Discussions have taken place this week between authorities in Valencia and the UK about the possibility of extending the 90-day length of stay rule for non-residents in Spain that has come into force following Brexit.
It also coincides with the release of encouraging data for the Spanish tourism sector released this week, that show a sharp rise in international travellers in September and signs that tourism could rebound to pre-pandemic levels in 2022.
Since 1 January, UK nationals who are non-resident in Spain can only spend up to 90 days in each 180-day period in the country.
For many regular visitors to Spain’s Costa Blanca, previous trips before Brexit had been for periods of four or five months over the winter, to stay with family or friends or in property owned by British nationals.
The new rules have curtailed the ability to do this and the authorities in Valencia are keen to address this barrier to travelling to Spain, to encourage British visitors to return to the region for longer periods, as they are seen as an important part of the regional economy.
The president of Alicante’s Provincial Council, Carlos Mazón, met with the Spanish Ambassador in London, José Pascual Marco Martínez, to discuss the issue and possible solutions.
Explaining the importance of why the region wants to ease the existing travel restraints, Mazón said that, ‘British residents in Alicante Province are a source of wealth for us and one of our best ambassadors for increasing British tourism on the Costa Blanca.’
Mazón went on to clarify why the change should be made, by reference to reciprocal rules, saying that ‘we are working on reciprocity so that they can stay for six months when they come to visit us, because they are the same circumstances in which Spaniards can come to England’.
Following the meeting, Mazón was pleased to have conveyed his concerns, saying that ‘the meeting was very satisfactory, and the ambassador was made clear of the priorities of Alicante Province, which with its 70,000 British residents, is the most British province in Spain’.
El presidente @CarlosMazon40 se reúne en #Londres con el Embajador de España en Reino Unido, José Pascual Marco, para abordar la situación de los residentes británicos en la provincia, tras el #Brexit 🇬🇧— Diputación Alicante (@dipuAlicante) November 2, 2021
Le acompañan Toni Pérez (@BenidormAyto) y @jfmancebo (@costablancaorg) 🔹 pic.twitter.com/ZvPl4WGc5S
Mazón also had the support of the president of the Valencian government, Ximo Puig, who has expressed concern about the 90 day rule and the negative impact it has had on British home buyers in the region, who previously had been a significant part of the house buying market.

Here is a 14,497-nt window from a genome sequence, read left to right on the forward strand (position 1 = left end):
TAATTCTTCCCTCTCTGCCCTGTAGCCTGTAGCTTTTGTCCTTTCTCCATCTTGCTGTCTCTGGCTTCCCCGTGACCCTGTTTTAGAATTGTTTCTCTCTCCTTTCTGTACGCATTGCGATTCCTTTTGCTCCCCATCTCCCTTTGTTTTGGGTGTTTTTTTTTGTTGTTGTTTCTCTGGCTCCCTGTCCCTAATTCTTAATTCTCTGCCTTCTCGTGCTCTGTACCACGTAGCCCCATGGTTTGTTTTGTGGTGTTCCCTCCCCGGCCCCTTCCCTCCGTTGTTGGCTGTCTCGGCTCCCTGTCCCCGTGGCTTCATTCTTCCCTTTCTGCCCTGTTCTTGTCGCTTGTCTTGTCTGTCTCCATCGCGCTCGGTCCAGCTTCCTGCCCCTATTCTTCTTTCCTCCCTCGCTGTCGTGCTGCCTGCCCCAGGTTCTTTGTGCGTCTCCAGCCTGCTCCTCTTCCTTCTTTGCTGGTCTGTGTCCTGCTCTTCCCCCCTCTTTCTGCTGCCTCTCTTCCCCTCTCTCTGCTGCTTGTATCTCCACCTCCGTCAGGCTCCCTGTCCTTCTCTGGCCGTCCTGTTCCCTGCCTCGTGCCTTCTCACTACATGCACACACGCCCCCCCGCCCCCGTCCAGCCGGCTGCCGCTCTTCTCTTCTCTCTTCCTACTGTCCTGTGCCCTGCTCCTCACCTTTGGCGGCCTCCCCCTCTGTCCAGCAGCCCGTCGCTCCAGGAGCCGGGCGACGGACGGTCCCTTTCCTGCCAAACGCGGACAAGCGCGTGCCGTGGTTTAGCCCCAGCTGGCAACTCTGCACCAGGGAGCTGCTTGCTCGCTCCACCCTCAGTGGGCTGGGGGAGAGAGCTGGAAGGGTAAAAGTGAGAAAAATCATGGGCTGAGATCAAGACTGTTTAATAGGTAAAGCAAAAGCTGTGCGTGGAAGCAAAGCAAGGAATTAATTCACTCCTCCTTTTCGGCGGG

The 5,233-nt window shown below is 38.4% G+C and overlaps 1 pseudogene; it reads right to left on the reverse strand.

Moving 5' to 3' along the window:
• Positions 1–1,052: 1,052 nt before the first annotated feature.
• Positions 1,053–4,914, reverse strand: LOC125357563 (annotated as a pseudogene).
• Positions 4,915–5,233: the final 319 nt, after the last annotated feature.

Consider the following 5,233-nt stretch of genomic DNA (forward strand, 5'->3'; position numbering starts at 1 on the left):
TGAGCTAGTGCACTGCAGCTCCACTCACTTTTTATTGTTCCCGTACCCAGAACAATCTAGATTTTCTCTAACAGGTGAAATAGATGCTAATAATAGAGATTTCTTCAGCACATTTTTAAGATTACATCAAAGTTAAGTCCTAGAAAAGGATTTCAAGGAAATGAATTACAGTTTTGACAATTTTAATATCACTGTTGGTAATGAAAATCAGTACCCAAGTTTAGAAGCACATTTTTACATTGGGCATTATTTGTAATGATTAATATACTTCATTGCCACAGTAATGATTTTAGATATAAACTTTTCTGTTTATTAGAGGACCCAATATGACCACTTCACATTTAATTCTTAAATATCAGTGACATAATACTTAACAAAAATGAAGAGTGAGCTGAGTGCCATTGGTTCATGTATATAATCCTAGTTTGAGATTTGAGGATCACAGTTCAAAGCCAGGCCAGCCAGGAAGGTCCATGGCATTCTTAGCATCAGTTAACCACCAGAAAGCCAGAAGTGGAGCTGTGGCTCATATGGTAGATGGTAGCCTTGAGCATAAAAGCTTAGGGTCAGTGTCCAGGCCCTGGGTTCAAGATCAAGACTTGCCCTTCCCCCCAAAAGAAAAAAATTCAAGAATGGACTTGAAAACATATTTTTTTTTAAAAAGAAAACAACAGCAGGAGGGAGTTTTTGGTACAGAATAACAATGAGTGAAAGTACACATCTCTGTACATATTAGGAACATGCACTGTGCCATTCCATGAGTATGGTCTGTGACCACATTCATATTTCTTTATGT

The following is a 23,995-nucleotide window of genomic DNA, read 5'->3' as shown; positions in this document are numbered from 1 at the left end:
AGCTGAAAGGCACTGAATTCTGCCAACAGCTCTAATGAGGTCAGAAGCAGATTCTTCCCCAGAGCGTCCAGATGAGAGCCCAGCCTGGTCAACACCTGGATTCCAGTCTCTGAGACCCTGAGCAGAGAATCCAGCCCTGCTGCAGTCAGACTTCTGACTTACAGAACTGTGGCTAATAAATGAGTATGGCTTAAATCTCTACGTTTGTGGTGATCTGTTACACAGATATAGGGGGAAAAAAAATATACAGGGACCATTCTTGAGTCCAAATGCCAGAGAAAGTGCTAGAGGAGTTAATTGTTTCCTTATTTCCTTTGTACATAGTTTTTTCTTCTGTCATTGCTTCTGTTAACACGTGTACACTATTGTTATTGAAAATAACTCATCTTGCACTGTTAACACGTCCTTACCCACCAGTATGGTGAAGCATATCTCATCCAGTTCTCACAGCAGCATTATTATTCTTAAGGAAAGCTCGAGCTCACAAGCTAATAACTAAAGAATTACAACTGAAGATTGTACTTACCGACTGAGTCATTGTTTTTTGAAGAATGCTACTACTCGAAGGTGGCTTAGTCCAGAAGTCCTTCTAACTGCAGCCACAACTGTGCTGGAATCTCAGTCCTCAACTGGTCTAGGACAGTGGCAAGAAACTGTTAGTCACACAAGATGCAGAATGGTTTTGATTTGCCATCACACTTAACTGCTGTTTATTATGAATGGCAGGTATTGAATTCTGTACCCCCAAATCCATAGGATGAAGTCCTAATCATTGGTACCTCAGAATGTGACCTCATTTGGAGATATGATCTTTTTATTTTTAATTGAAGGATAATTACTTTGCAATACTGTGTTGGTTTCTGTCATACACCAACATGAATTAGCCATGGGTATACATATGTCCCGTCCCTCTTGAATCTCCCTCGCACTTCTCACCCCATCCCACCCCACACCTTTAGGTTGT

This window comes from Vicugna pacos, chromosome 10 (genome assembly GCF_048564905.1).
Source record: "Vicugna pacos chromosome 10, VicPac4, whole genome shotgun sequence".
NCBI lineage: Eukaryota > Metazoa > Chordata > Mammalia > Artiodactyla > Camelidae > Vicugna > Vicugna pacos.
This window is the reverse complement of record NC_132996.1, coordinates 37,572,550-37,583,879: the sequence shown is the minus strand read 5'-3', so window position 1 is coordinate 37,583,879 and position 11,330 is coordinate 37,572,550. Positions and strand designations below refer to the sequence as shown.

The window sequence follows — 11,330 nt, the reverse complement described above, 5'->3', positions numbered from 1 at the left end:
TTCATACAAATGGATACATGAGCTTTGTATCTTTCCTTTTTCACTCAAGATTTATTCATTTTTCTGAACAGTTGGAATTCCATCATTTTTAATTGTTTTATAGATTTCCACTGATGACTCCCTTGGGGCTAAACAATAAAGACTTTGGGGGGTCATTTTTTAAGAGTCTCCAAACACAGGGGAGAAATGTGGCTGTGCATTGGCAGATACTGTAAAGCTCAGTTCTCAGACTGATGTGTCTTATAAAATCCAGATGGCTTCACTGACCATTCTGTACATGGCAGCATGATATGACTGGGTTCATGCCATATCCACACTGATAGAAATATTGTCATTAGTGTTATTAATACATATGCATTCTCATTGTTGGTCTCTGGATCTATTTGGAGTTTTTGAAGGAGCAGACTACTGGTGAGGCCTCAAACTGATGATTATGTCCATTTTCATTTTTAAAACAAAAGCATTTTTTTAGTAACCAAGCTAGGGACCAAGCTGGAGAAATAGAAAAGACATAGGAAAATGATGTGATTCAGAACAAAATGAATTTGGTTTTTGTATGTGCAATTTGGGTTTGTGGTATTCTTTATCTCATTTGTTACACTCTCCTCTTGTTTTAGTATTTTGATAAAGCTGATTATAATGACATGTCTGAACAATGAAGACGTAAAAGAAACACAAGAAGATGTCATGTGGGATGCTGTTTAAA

The region includes some of the most popular towns for British second home buyers and those looking to permanently relocate to Spain, including Torrevieja, Benidorm, Orihuela and Calpe.
Speaking at the World Travel Market in London this week, Puig said that he was in discussions with Spain’s Tourism Ministry about making it easier for British nationals to spend more than 90 out of 180 days in the region without the need for a visa.
He specifically referred to the ‘British residents in the Valencian region, future home buyers and people who come to visit their families’.
The discussions this week follow positive data about international travel to Spain, that highlighted a sharp rise in visitor numbers in September.
The data, issued by the National Statistics Office, revealed that nearly 4.7 million foreign tourists visited Spain during the month, being more than four times the level seen last September.
Spain’s Tourism Minister, Reyes Maroto, said that ‘this data confirms a reactivation of international tourism is underway and that in 2022 we could recover pre-pandemic levels’.
A high vaccination rate, low case numbers and no requirement for proof of vaccination or a negative Covid-19 test to enter restaurants or bars, are all cited as reasons why Spain is attracting more tourists than other countries.
Related economic data was also encouraging, with overseas tourists spending 5.04 billion euros in September. This is a significant increase on the 964 million euros spent in the previous September, but still some way below the 9.62 billion euros spent in September 2019, before the pandemic.
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